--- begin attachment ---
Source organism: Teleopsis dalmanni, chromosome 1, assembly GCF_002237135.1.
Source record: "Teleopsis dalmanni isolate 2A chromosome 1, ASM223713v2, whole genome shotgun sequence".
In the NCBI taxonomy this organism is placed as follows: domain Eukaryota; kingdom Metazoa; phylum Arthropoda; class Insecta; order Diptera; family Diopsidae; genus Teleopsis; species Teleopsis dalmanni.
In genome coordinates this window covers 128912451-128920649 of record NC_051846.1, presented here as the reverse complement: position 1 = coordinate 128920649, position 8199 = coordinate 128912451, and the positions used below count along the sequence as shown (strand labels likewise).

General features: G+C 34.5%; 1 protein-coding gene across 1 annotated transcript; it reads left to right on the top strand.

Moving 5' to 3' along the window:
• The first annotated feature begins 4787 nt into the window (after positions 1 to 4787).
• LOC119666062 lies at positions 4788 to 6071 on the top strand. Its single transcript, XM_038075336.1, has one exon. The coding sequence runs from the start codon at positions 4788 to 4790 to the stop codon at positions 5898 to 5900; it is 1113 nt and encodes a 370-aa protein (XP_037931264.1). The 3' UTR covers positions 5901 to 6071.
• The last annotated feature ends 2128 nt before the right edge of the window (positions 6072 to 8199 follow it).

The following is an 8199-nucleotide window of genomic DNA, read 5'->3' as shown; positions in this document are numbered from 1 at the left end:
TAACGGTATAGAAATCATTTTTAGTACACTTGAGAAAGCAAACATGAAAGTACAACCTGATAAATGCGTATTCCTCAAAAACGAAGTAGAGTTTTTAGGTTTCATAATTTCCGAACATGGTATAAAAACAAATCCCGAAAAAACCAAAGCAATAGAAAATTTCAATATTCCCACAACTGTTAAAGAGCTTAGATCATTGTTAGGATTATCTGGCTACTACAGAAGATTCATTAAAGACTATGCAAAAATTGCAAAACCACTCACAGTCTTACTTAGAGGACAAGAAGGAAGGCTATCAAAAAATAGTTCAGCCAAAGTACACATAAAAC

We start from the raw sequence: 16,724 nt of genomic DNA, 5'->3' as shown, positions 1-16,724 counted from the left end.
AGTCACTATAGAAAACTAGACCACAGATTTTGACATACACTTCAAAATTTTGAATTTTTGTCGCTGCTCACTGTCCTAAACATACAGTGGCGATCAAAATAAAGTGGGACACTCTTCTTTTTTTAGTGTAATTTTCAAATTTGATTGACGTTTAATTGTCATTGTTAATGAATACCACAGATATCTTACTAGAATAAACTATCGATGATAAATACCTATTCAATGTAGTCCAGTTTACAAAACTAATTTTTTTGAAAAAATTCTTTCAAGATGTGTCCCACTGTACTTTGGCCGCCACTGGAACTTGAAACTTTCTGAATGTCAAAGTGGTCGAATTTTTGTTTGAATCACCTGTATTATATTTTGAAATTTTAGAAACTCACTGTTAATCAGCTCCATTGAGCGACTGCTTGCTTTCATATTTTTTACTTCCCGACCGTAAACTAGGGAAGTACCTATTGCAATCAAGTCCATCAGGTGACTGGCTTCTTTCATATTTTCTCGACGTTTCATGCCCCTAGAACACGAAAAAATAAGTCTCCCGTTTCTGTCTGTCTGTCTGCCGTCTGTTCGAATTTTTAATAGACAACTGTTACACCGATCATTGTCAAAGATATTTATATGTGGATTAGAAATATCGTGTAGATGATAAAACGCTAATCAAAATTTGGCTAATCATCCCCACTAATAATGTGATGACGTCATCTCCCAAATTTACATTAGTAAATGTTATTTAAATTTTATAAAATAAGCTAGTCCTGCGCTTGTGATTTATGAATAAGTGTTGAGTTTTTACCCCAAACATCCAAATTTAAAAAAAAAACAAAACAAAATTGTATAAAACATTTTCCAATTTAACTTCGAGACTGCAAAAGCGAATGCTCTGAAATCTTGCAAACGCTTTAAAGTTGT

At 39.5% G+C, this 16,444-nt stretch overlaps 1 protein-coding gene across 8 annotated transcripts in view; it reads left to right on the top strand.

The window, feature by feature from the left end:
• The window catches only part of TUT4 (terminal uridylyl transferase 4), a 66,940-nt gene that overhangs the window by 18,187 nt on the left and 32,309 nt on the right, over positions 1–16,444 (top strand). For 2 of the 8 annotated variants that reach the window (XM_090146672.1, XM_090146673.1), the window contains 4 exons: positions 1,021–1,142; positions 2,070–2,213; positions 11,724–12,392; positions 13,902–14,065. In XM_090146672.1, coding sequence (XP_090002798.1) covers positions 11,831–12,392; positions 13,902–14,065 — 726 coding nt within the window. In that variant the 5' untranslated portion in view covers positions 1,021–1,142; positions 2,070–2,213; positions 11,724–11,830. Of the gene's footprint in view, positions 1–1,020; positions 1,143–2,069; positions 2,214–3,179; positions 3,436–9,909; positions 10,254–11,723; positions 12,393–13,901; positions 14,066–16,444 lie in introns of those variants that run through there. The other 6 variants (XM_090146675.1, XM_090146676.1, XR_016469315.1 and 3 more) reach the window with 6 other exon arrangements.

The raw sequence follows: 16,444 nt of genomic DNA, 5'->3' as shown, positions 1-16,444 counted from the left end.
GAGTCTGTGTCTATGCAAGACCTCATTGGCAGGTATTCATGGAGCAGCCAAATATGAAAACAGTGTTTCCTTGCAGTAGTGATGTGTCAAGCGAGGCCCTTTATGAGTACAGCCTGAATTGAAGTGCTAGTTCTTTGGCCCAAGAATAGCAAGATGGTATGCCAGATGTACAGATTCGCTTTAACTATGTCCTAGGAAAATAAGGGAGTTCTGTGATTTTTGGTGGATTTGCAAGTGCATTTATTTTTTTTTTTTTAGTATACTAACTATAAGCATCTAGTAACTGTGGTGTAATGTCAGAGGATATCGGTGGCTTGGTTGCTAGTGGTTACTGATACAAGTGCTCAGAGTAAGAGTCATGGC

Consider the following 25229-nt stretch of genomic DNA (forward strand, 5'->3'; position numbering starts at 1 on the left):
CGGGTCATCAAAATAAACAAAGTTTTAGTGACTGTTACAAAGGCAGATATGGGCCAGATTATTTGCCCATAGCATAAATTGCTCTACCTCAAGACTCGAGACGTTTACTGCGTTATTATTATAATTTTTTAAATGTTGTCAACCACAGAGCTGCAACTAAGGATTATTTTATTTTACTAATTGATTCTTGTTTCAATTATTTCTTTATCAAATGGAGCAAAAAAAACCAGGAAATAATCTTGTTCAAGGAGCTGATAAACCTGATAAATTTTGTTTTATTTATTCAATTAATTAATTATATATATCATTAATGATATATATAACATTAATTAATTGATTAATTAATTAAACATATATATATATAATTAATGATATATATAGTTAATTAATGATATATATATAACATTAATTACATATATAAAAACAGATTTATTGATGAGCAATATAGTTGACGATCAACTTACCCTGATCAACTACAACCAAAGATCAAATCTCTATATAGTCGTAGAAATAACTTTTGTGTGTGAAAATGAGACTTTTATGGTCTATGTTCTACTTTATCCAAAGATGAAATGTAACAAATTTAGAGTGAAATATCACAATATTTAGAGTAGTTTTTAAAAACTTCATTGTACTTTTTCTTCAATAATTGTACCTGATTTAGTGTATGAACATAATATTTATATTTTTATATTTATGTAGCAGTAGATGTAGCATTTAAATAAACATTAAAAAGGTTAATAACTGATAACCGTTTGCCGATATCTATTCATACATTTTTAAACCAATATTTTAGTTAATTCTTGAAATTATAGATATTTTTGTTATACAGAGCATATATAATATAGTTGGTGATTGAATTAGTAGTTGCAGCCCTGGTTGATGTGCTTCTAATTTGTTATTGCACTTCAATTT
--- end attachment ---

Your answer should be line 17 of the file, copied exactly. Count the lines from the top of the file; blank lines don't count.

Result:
The raw sequence follows: 16,444 nt of genomic DNA, 5'->3' as shown, positions 1-16,444 counted from the left end.